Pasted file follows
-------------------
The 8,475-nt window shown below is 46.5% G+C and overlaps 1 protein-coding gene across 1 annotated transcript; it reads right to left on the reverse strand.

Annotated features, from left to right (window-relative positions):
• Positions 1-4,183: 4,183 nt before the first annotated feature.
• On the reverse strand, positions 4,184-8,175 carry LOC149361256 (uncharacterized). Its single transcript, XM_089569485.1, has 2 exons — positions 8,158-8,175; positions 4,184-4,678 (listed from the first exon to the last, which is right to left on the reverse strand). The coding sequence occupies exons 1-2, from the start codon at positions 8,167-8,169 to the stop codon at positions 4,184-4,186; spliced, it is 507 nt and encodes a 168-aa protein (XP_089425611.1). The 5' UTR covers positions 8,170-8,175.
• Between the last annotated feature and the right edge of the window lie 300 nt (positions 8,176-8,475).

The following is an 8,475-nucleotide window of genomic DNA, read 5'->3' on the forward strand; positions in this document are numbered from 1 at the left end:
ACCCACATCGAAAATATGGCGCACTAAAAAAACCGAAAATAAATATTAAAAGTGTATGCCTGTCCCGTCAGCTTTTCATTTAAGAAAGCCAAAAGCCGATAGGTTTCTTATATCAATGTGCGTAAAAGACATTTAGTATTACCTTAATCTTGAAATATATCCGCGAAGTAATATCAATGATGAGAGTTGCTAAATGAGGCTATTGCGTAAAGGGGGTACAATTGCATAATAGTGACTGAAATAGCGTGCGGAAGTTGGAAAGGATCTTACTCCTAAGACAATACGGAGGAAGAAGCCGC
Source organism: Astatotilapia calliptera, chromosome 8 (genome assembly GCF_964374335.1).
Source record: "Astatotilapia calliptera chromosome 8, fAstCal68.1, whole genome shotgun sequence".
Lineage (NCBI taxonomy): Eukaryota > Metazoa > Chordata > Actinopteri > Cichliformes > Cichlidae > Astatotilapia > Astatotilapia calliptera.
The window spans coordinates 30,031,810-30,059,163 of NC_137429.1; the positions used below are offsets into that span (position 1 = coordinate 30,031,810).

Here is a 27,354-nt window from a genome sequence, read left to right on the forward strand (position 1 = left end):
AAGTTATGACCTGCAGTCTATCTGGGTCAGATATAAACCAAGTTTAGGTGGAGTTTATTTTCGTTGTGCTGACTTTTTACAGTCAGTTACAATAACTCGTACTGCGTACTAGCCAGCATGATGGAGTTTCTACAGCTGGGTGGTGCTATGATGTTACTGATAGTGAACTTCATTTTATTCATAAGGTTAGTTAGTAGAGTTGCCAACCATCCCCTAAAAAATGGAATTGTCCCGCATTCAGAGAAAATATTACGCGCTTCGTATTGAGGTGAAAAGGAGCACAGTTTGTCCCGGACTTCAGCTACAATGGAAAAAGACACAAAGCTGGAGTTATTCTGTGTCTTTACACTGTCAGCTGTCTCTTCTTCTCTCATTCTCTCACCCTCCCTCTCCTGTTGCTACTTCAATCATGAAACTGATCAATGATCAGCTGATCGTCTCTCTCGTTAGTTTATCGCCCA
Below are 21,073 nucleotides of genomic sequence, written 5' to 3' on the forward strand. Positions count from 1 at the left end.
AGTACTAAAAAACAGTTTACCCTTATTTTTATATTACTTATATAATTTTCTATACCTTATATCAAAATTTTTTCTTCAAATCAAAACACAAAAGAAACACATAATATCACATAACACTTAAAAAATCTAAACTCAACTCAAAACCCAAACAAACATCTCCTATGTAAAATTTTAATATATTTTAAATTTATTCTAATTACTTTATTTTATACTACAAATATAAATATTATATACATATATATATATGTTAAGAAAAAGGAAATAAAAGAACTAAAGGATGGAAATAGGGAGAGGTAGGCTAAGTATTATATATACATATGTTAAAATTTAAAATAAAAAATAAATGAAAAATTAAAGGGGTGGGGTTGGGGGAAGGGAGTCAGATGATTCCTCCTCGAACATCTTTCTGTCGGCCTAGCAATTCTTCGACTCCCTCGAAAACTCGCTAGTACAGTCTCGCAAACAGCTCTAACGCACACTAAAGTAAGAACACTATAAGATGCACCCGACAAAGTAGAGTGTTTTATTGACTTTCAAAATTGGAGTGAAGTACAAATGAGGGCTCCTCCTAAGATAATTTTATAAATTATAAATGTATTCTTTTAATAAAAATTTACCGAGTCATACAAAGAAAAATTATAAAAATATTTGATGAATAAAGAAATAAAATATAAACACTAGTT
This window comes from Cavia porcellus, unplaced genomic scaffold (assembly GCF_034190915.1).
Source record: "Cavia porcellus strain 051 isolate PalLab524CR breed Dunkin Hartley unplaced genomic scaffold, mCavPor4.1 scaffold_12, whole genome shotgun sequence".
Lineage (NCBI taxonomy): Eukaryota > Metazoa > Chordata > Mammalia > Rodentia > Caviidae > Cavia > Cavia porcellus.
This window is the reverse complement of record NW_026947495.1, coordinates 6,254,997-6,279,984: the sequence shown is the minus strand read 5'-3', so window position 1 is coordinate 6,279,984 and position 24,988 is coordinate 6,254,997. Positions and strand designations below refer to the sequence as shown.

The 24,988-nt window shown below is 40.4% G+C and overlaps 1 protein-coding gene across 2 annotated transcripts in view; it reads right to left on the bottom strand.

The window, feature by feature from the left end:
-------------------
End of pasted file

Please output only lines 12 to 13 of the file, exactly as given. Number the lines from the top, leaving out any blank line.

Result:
Here is a 27,354-nt window from a genome sequence, read left to right on the forward strand (position 1 = left end):
AAGTTATGACCTGCAGTCTATCTGGGTCAGATATAAACCAAGTTTAGGTGGAGTTTATTTTCGTTGTGCTGACTTTTTACAGTCAGTTACAATAACTCGTACTGCGTACTAGCCAGCATGATGGAGTTTCTACAGCTGGGTGGTGCTATGATGTTACTGATAGTGAACTTCATTTTATTCATAAGGTTAGTTAGTAGAGTTGCCAACCATCCCCTAAAAAATGGAATTGTCCCGCATTCAGAGAAAATATTACGCGCTTCGTATTGAGGTGAAAAGGAGCACAGTTTGTCCCGGACTTCAGCTACAATGGAAAAAGACACAAAGCTGGAGTTATTCTGTGTCTTTACACTGTCAGCTGTCTCTTCTTCTCTCATTCTCTCACCCTCCCTCTCCTGTTGCTACTTCAATCATGAAACTGATCAATGATCAGCTGATCGTCTCTCTCGTTAGTTTATCGCCCA